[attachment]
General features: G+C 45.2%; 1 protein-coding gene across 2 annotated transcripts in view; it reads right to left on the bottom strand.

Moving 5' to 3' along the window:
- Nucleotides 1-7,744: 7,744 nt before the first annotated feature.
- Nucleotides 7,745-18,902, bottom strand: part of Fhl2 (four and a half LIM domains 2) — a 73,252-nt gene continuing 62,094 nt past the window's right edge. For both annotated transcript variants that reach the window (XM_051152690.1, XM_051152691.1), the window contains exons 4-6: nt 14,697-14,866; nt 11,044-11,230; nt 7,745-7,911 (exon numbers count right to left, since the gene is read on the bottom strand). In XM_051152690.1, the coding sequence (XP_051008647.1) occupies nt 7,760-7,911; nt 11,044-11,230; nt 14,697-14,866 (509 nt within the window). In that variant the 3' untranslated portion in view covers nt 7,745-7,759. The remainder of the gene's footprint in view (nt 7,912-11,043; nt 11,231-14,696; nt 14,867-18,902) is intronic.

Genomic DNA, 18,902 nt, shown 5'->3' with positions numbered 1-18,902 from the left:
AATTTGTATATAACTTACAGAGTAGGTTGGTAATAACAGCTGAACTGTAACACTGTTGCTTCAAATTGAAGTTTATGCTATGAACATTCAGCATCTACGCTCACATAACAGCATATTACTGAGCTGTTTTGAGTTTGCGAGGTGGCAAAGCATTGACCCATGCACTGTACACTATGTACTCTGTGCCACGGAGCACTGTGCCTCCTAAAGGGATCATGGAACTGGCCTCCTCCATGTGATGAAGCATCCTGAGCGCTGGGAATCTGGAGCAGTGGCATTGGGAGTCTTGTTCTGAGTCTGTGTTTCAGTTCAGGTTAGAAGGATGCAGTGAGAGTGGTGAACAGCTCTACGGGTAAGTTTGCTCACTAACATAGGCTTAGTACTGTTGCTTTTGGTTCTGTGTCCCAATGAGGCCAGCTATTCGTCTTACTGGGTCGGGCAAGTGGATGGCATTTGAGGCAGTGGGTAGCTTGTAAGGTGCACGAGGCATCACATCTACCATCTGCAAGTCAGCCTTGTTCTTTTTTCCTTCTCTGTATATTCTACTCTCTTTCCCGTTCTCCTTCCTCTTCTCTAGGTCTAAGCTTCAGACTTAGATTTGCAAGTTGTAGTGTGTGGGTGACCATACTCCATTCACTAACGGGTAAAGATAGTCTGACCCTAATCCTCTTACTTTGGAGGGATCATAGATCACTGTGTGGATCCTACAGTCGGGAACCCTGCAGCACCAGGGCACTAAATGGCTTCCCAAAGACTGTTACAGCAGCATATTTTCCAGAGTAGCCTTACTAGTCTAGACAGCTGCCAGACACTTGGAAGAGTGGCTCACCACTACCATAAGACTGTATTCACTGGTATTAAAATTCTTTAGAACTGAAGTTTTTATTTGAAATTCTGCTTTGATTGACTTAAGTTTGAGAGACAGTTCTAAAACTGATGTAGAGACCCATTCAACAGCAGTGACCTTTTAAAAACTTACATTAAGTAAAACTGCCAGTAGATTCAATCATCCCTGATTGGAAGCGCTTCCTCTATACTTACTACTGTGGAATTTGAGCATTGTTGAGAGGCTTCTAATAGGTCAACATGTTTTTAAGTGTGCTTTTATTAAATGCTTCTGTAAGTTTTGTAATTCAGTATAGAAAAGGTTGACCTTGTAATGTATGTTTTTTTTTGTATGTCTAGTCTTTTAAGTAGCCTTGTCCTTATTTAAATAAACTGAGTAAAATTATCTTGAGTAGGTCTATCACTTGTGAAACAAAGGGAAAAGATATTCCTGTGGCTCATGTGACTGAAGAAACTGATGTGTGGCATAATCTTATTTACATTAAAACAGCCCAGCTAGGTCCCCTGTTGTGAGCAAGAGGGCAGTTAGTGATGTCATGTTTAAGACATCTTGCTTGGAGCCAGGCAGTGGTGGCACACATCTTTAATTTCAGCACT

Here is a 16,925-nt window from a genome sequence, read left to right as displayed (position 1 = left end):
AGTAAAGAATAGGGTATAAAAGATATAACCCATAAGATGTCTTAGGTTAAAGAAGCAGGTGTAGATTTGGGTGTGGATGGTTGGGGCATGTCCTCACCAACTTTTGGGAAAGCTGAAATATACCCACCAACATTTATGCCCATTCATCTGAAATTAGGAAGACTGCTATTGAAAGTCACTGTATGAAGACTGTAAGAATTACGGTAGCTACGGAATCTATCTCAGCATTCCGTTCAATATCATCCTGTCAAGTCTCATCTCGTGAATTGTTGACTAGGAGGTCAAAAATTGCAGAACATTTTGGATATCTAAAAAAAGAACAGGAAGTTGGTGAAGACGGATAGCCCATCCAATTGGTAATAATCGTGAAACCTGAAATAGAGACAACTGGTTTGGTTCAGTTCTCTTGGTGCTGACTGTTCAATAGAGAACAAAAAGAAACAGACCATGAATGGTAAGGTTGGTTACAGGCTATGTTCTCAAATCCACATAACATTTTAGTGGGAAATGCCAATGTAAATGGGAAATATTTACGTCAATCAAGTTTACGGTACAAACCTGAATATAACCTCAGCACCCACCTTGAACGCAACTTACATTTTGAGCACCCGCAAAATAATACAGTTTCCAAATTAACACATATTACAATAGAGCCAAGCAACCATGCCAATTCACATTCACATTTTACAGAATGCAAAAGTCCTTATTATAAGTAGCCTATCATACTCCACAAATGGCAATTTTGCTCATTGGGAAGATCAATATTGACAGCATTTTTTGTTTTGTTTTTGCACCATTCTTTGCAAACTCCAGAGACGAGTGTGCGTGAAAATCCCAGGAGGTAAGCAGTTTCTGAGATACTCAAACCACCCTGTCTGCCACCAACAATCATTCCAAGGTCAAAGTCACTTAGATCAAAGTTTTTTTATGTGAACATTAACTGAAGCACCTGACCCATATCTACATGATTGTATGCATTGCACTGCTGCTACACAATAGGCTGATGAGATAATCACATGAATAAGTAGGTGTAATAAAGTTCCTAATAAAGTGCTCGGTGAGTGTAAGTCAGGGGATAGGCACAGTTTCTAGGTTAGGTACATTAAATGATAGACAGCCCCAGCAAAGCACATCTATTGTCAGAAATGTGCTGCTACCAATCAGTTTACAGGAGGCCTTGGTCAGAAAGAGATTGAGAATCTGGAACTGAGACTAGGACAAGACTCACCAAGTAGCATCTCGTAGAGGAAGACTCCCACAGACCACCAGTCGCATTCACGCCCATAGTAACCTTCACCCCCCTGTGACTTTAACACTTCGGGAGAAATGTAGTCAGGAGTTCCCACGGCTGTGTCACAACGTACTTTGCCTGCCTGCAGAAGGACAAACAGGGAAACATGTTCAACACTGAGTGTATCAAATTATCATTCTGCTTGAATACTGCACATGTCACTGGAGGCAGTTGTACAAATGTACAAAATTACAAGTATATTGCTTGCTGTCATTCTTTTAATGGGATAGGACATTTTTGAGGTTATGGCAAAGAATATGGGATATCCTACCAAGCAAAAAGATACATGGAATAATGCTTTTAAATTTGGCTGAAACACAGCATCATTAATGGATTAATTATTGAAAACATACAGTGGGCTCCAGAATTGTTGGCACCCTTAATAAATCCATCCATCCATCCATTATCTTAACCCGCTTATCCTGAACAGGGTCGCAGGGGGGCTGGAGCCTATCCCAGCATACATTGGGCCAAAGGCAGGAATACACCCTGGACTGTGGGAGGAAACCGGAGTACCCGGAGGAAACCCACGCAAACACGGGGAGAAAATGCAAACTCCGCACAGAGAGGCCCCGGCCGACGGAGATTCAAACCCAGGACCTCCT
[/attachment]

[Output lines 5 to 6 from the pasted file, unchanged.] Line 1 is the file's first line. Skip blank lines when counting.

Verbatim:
Genomic DNA, 18,902 nt, shown 5'->3' with positions numbered 1-18,902 from the left:
AATTTGTATATAACTTACAGAGTAGGTTGGTAATAACAGCTGAACTGTAACACTGTTGCTTCAAATTGAAGTTTATGCTATGAACATTCAGCATCTACGCTCACATAACAGCATATTACTGAGCTGTTTTGAGTTTGCGAGGTGGCAAAGCATTGACCCATGCACTGTACACTATGTACTCTGTGCCACGGAGCACTGTGCCTCCTAAAGGGATCATGGAACTGGCCTCCTCCATGTGATGAAGCATCCTGAGCGCTGGGAATCTGGAGCAGTGGCATTGGGAGTCTTGTTCTGAGTCTGTGTTTCAGTTCAGGTTAGAAGGATGCAGTGAGAGTGGTGAACAGCTCTACGGGTAAGTTTGCTCACTAACATAGGCTTAGTACTGTTGCTTTTGGTTCTGTGTCCCAATGAGGCCAGCTATTCGTCTTACTGGGTCGGGCAAGTGGATGGCATTTGAGGCAGTGGGTAGCTTGTAAGGTGCACGAGGCATCACATCTACCATCTGCAAGTCAGCCTTGTTCTTTTTTCCTTCTCTGTATATTCTACTCTCTTTCCCGTTCTCCTTCCTCTTCTCTAGGTCTAAGCTTCAGACTTAGATTTGCAAGTTGTAGTGTGTGGGTGACCATACTCCATTCACTAACGGGTAAAGATAGTCTGACCCTAATCCTCTTACTTTGGAGGGATCATAGATCACTGTGTGGATCCTACAGTCGGGAACCCTGCAGCACCAGGGCACTAAATGGCTTCCCAAAGACTGTTACAGCAGCATATTTTCCAGAGTAGCCTTACTAGTCTAGACAGCTGCCAGACACTTGGAAGAGTGGCTCACCACTACCATAAGACTGTATTCACTGGTATTAAAATTCTTTAGAACTGAAGTTTTTATTTGAAATTCTGCTTTGATTGACTTAAGTTTGAGAGACAGTTCTAAAACTGATGTAGAGACCCATTCAACAGCAGTGACCTTTTAAAAACTTACATTAAGTAAAACTGCCAGTAGATTCAATCATCCCTGATTGGAAGCGCTTCCTCTATACTTACTACTGTGGAATTTGAGCATTGTTGAGAGGCTTCTAATAGGTCAACATGTTTTTAAGTGTGCTTTTATTAAATGCTTCTGTAAGTTTTGTAATTCAGTATAGAAAAGGTTGACCTTGTAATGTATGTTTTTTTTTGTATGTCTAGTCTTTTAAGTAGCCTTGTCCTTATTTAAATAAACTGAGTAAAATTATCTTGAGTAGGTCTATCACTTGTGAAACAAAGGGAAAAGATATTCCTGTGGCTCATGTGACTGAAGAAACTGATGTGTGGCATAATCTTATTTACATTAAAACAGCCCAGCTAGGTCCCCTGTTGTGAGCAAGAGGGCAGTTAGTGATGTCATGTTTAAGACATCTTGCTTGGAGCCAGGCAGTGGTGGCACACATCTTTAATTTCAGCACT